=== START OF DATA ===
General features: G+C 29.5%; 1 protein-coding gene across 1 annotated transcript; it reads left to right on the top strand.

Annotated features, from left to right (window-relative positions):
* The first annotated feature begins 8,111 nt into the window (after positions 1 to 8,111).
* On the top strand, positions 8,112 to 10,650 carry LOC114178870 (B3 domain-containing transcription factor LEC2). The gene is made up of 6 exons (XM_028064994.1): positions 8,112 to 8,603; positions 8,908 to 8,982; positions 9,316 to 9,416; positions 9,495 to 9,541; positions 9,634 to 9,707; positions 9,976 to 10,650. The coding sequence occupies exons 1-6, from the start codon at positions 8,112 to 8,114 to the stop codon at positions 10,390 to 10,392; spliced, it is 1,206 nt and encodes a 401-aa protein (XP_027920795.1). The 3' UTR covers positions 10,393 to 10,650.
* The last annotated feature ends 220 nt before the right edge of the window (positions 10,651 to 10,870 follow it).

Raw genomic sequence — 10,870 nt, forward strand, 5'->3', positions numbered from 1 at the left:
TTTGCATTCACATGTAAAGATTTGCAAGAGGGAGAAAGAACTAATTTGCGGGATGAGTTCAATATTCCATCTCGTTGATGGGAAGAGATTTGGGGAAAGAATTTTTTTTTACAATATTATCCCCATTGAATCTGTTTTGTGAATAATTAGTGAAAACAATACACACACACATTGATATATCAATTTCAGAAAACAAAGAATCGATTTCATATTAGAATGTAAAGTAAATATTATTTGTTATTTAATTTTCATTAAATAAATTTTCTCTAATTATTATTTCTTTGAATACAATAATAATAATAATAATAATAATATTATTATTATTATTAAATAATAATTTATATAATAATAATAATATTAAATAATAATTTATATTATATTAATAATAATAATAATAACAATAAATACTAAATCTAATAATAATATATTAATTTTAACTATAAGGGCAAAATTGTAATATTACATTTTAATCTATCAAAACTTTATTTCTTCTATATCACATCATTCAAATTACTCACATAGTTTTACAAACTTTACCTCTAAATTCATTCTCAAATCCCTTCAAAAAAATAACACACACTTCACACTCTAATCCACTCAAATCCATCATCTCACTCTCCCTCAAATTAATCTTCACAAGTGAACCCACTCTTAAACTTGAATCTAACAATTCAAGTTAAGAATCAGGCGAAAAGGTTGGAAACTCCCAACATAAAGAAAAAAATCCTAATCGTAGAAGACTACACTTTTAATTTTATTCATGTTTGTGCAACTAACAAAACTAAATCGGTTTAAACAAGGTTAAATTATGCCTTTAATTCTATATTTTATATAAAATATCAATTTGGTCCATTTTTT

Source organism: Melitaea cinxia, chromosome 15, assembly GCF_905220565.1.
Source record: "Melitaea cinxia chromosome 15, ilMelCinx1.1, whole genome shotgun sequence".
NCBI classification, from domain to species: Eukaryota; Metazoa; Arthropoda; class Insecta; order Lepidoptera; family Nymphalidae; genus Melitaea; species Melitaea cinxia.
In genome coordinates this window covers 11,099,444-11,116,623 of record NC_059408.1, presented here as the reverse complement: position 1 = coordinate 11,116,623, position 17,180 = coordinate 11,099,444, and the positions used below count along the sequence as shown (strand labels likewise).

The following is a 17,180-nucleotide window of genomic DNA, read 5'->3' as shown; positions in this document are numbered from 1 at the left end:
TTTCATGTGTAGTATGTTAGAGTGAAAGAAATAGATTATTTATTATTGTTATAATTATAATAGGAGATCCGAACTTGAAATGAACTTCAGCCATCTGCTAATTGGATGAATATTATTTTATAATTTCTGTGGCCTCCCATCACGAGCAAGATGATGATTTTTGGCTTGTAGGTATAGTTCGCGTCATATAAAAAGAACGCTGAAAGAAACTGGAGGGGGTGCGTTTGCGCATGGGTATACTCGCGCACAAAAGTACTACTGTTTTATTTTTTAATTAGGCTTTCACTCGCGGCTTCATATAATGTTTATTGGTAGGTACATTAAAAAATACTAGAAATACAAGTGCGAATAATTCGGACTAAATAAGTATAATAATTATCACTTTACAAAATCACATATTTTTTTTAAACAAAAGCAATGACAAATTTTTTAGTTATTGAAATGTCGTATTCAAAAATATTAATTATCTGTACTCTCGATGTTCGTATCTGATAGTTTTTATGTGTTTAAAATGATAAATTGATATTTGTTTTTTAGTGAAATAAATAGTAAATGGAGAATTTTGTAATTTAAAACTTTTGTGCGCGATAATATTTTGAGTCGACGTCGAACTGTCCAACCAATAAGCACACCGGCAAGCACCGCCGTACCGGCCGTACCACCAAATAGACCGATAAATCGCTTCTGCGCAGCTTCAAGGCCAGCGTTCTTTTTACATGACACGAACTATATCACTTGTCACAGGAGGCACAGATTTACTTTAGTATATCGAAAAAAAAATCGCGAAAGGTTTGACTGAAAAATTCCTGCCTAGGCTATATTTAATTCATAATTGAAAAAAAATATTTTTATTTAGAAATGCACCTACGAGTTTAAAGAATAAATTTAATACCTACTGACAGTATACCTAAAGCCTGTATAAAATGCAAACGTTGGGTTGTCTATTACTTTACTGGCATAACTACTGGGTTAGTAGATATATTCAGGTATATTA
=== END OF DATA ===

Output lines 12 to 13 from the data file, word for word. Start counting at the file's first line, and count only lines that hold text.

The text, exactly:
The following is a 17,180-nucleotide window of genomic DNA, read 5'->3' as shown; positions in this document are numbered from 1 at the left end:
TTTCATGTGTAGTATGTTAGAGTGAAAGAAATAGATTATTTATTATTGTTATAATTATAATAGGAGATCCGAACTTGAAATGAACTTCAGCCATCTGCTAATTGGATGAATATTATTTTATAATTTCTGTGGCCTCCCATCACGAGCAAGATGATGATTTTTGGCTTGTAGGTATAGTTCGCGTCATATAAAAAGAACGCTGAAAGAAACTGGAGGGGGTGCGTTTGCGCATGGGTATACTCGCGCACAAAAGTACTACTGTTTTATTTTTTAATTAGGCTTTCACTCGCGGCTTCATATAATGTTTATTGGTAGGTACATTAAAAAATACTAGAAATACAAGTGCGAATAATTCGGACTAAATAAGTATAATAATTATCACTTTACAAAATCACATATTTTTTTTAAACAAAAGCAATGACAAATTTTTTAGTTATTGAAATGTCGTATTCAAAAATATTAATTATCTGTACTCTCGATGTTCGTATCTGATAGTTTTTATGTGTTTAAAATGATAAATTGATATTTGTTTTTTAGTGAAATAAATAGTAAATGGAGAATTTTGTAATTTAAAACTTTTGTGCGCGATAATATTTTGAGTCGACGTCGAACTGTCCAACCAATAAGCACACCGGCAAGCACCGCCGTACCGGCCGTACCACCAAATAGACCGATAAATCGCTTCTGCGCAGCTTCAAGGCCAGCGTTCTTTTTACATGACACGAACTATATCACTTGTCACAGGAGGCACAGATTTACTTTAGTATATCGAAAAAAAAATCGCGAAAGGTTTGACTGAAAAATTCCTGCCTAGGCTATATTTAATTCATAATTGAAAAAAAATATTTTTATTTAGAAATGCACCTACGAGTTTAAAGAATAAATTTAATACCTACTGACAGTATACCTAAAGCCTGTATAAAATGCAAACGTTGGGTTGTCTATTACTTTACTGGCATAACTACTGGGTTAGTAGATATATTCAGGTATATTA